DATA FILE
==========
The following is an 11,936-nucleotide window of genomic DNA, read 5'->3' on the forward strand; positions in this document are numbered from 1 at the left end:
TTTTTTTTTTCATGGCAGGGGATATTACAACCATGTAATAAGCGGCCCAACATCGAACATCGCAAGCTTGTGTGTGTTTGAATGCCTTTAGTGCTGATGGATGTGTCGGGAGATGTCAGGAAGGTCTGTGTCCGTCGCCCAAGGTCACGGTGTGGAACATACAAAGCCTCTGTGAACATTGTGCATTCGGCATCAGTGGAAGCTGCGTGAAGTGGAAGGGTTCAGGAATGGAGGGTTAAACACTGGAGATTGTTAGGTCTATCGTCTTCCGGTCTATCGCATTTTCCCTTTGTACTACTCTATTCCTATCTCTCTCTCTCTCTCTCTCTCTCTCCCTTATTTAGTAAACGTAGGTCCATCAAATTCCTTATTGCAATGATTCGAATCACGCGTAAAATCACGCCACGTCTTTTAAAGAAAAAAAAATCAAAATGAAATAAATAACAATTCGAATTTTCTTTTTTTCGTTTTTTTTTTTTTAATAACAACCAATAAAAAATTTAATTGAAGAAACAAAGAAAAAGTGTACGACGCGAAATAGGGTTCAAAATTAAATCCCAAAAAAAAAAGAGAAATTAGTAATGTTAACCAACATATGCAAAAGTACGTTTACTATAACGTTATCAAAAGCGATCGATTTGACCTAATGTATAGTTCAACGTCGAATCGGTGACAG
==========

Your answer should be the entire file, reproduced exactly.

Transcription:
The following is an 11,936-nucleotide window of genomic DNA, read 5'->3' on the forward strand; positions in this document are numbered from 1 at the left end:
TTTTTTTTTTCATGGCAGGGGATATTACAACCATGTAATAAGCGGCCCAACATCGAACATCGCAAGCTTGTGTGTGTTTGAATGCCTTTAGTGCTGATGGATGTGTCGGGAGATGTCAGGAAGGTCTGTGTCCGTCGCCCAAGGTCACGGTGTGGAACATACAAAGCCTCTGTGAACATTGTGCATTCGGCATCAGTGGAAGCTGCGTGAAGTGGAAGGGTTCAGGAATGGAGGGTTAAACACTGGAGATTGTTAGGTCTATCGTCTTCCGGTCTATCGCATTTTCCCTTTGTACTACTCTATTCCTATCTCTCTCTCTCTCTCTCTCTCTCTCCCTTATTTAGTAAACGTAGGTCCATCAAATTCCTTATTGCAATGATTCGAATCACGCGTAAAATCACGCCACGTCTTTTAAAGAAAAAAAAATCAAAATGAAATAAATAACAATTCGAATTTTCTTTTTTTCGTTTTTTTTTTTTTAATAACAACCAATAAAAAATTTAATTGAAGAAACAAAGAAAAAGTGTACGACGCGAAATAGGGTTCAAAATTAAATCCCAAAAAAAAAAGAGAAATTAGTAATGTTAACCAACATATGCAAAAGTACGTTTACTATAACGTTATCAAAAGCGATCGATTTGACCTAATGTATAGTTCAACGTCGAATCGGTGACAG